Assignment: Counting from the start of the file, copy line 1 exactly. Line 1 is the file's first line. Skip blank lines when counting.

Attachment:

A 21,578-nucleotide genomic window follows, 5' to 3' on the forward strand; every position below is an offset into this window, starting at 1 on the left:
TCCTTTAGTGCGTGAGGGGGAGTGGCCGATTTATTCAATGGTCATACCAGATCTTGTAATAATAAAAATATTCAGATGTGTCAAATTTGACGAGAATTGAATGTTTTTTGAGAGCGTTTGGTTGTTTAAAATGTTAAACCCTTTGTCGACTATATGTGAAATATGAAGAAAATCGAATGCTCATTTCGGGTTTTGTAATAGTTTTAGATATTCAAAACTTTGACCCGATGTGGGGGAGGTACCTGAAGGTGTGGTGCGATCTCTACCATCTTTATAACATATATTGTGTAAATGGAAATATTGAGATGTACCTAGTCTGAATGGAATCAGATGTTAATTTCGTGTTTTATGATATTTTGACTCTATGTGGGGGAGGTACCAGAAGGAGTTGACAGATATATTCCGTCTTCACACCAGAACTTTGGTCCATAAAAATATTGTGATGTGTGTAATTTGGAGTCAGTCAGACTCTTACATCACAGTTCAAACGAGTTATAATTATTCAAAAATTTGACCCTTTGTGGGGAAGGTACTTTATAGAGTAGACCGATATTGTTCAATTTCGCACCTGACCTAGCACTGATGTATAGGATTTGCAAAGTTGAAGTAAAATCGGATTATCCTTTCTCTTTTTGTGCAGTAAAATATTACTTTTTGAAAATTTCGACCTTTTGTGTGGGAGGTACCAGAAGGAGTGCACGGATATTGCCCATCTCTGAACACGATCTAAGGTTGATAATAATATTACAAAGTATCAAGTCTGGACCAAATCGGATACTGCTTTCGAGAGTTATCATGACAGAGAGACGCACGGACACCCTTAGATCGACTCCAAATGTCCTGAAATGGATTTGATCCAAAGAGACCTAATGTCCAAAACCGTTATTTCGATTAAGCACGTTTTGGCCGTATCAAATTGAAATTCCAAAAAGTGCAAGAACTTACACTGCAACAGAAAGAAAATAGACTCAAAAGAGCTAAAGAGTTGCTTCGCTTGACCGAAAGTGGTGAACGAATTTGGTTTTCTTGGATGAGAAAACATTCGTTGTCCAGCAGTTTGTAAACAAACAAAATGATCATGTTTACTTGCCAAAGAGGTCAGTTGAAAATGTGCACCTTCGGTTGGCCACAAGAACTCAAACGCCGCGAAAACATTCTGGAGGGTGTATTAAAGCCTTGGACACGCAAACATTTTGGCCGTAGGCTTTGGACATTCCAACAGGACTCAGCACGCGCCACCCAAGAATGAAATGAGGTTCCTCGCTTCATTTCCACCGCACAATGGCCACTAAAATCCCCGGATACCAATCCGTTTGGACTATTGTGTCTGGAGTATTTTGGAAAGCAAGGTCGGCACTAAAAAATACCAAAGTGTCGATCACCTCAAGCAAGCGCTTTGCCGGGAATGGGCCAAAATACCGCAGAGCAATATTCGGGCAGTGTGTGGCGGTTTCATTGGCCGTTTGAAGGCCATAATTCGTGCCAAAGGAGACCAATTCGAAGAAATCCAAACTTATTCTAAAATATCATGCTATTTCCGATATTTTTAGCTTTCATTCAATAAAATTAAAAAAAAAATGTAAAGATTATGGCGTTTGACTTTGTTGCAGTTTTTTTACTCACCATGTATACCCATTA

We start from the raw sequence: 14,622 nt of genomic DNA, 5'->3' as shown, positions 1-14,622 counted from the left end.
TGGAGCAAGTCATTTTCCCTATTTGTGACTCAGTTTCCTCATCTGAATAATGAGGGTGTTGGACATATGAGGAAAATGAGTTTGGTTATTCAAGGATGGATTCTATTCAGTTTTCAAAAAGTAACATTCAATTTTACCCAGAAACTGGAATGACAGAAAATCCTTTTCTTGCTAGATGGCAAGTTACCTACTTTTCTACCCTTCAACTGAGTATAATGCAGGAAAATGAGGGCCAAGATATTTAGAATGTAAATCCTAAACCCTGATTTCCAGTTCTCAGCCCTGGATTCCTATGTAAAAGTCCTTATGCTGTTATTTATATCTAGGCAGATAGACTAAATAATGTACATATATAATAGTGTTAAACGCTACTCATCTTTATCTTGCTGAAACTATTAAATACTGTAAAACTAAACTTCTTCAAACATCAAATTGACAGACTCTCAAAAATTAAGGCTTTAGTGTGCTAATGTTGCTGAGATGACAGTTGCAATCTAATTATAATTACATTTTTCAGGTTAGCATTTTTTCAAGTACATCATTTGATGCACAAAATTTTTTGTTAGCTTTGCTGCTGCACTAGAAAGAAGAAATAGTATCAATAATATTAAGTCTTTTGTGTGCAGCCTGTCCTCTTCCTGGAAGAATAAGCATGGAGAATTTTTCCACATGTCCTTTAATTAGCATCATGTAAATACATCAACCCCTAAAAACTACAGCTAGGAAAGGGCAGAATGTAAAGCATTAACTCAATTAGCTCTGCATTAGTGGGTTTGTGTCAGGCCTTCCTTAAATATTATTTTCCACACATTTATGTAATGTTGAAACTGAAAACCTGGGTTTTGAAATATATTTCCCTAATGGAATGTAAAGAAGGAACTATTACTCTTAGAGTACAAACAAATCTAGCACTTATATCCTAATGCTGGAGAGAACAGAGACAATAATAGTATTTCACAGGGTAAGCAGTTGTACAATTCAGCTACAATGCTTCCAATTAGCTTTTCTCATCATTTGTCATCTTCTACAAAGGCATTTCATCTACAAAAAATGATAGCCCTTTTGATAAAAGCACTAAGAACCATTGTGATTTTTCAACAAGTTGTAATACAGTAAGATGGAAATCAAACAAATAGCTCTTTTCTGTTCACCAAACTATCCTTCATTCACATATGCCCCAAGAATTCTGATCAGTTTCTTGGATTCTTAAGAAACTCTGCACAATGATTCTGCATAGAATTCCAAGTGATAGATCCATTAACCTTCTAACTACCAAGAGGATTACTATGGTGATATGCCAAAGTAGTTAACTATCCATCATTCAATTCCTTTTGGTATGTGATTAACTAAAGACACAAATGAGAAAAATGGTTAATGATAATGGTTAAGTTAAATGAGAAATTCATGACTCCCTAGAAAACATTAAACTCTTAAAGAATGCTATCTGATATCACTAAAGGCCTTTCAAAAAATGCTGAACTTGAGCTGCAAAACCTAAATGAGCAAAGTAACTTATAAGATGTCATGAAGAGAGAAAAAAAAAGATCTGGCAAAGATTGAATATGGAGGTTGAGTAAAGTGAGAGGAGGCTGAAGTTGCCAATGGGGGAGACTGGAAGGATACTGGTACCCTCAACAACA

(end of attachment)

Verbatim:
A 21,578-nucleotide genomic window follows, 5' to 3' on the forward strand; every position below is an offset into this window, starting at 1 on the left: